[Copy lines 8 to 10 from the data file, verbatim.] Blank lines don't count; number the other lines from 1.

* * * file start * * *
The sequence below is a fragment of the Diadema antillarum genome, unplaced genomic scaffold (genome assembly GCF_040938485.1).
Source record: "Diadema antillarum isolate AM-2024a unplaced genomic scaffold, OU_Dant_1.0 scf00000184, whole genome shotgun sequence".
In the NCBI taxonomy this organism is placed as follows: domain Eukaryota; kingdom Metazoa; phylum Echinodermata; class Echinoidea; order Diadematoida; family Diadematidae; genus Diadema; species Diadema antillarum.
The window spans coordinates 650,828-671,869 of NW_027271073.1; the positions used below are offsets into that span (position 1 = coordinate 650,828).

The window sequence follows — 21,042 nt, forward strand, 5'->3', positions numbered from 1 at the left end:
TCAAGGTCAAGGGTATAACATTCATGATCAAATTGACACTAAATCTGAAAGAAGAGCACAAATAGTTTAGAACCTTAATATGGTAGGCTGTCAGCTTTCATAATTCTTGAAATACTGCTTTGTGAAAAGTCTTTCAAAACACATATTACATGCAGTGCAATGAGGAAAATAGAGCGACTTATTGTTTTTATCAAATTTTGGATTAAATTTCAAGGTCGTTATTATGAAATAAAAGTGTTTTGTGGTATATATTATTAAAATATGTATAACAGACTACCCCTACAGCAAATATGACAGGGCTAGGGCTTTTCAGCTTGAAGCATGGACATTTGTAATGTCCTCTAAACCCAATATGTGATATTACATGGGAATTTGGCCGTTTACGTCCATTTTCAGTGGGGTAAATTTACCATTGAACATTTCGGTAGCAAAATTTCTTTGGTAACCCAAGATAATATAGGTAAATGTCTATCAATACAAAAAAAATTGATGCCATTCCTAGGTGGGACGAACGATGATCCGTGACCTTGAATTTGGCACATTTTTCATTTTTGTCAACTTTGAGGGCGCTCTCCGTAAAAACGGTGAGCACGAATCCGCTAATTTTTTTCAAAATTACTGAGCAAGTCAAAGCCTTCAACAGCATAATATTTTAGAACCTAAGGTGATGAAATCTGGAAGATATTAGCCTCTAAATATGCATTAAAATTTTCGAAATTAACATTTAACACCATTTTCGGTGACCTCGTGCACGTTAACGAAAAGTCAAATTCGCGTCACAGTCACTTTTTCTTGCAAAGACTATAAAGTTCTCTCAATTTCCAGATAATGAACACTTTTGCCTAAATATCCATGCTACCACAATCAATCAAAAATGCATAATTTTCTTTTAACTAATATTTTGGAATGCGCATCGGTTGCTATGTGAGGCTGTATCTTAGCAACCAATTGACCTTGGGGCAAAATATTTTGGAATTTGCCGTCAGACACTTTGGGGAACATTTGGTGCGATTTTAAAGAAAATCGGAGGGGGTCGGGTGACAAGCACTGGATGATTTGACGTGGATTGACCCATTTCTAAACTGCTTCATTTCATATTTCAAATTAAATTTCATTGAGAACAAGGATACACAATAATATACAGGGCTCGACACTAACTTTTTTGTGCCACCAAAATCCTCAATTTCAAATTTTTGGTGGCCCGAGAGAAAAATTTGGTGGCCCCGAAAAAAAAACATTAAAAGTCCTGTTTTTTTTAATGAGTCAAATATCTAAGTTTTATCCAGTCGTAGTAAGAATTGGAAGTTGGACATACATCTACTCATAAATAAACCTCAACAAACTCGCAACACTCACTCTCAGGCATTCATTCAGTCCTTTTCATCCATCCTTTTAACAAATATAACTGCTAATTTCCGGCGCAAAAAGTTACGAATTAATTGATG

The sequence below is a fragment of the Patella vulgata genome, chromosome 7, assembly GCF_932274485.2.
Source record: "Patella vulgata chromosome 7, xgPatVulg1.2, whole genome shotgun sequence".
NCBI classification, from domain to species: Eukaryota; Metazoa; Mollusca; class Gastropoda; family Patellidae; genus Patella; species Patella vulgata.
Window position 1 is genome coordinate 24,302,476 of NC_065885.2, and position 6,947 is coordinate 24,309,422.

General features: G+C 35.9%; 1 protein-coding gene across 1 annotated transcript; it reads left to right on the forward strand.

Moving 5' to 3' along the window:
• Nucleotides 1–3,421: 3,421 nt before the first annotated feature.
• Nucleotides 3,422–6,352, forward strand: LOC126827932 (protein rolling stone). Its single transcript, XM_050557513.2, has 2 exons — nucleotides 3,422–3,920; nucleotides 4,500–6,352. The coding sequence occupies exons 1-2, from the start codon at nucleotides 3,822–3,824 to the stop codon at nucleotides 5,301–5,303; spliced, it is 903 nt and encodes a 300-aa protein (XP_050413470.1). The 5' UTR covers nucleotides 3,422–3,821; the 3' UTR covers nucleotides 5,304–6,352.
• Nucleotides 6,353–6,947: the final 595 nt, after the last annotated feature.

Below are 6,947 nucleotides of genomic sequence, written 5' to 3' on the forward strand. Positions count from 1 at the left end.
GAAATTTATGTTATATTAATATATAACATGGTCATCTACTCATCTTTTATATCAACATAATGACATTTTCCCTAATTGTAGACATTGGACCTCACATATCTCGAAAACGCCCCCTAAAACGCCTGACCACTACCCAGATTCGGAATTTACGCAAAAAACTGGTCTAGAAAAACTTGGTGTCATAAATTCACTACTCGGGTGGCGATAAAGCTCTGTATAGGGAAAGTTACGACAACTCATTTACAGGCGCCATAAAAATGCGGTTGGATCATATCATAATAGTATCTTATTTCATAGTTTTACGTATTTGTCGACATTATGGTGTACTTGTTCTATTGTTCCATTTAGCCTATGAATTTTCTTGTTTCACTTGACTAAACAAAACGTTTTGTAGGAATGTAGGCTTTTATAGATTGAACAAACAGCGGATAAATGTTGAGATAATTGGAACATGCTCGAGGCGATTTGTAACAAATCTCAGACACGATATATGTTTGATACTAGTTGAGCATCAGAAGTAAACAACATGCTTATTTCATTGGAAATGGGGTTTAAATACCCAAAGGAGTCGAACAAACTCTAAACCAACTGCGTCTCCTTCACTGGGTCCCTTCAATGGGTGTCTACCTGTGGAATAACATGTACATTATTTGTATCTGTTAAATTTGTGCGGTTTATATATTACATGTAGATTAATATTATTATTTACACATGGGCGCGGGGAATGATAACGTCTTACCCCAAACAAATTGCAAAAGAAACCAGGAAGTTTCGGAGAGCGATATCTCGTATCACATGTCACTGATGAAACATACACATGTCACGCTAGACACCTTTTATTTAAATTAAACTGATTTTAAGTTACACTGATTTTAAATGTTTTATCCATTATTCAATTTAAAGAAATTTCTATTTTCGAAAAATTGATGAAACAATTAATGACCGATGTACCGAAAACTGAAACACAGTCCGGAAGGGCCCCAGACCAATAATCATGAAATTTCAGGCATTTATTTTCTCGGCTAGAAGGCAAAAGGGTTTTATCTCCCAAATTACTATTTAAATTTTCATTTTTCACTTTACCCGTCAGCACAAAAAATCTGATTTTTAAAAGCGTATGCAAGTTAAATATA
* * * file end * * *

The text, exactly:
Source record: "Patella vulgata chromosome 7, xgPatVulg1.2, whole genome shotgun sequence".
NCBI classification, from domain to species: Eukaryota; Metazoa; Mollusca; class Gastropoda; family Patellidae; genus Patella; species Patella vulgata.
Window position 1 is genome coordinate 24,302,476 of NC_065885.2, and position 6,947 is coordinate 24,309,422.